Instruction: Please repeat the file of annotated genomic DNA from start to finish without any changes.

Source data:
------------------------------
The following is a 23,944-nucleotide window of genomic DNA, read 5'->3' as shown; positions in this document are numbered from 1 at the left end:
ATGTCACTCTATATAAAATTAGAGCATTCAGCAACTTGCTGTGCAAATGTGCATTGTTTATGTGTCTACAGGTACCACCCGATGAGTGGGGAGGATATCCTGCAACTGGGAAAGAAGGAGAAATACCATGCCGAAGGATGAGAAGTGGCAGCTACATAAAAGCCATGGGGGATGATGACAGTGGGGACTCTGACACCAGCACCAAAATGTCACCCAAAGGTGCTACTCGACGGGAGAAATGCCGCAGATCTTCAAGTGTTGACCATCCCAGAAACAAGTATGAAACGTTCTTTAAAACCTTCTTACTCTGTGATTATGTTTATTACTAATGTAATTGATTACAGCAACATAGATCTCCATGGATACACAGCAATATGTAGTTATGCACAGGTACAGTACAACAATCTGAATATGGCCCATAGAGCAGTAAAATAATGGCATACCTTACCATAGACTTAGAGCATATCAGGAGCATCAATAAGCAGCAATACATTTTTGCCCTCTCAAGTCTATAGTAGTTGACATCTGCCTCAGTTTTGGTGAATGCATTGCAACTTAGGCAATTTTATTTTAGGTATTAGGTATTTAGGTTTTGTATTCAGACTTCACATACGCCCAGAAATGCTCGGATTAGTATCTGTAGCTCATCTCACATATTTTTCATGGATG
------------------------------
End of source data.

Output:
The following is a 23,944-nucleotide window of genomic DNA, read 5'->3' as shown; positions in this document are numbered from 1 at the left end:
ATGTCACTCTATATAAAATTAGAGCATTCAGCAACTTGCTGTGCAAATGTGCATTGTTTATGTGTCTACAGGTACCACCCGATGAGTGGGGAGGATATCCTGCAACTGGGAAAGAAGGAGAAATACCATGCCGAAGGATGAGAAGTGGCAGCTACATAAAAGCCATGGGGGATGATGACAGTGGGGACTCTGACACCAGCACCAAAATGTCACCCAAAGGTGCTACTCGACGGGAGAAATGCCGCAGATCTTCAAGTGTTGACCATCCCAGAAACAAGTATGAAACGTTCTTTAAAACCTTCTTACTCTGTGATTATGTTTATTACTAATGTAATTGATTACAGCAACATAGATCTCCATGGATACACAGCAATATGTAGTTATGCACAGGTACAGTACAACAATCTGAATATGGCCCATAGAGCAGTAAAATAATGGCATACCTTACCATAGACTTAGAGCATATCAGGAGCATCAATAAGCAGCAATACATTTTTGCCCTCTCAAGTCTATAGTAGTTGACATCTGCCTCAGTTTTGGTGAATGCATTGCAACTTAGGCAATTTTATTTTAGGTATTAGGTATTTAGGTTTTGTATTCAGACTTCACATACGCCCAGAAATGCTCGGATTAGTATCTGTAGCTCATCTCACATATTTTTCATGGATG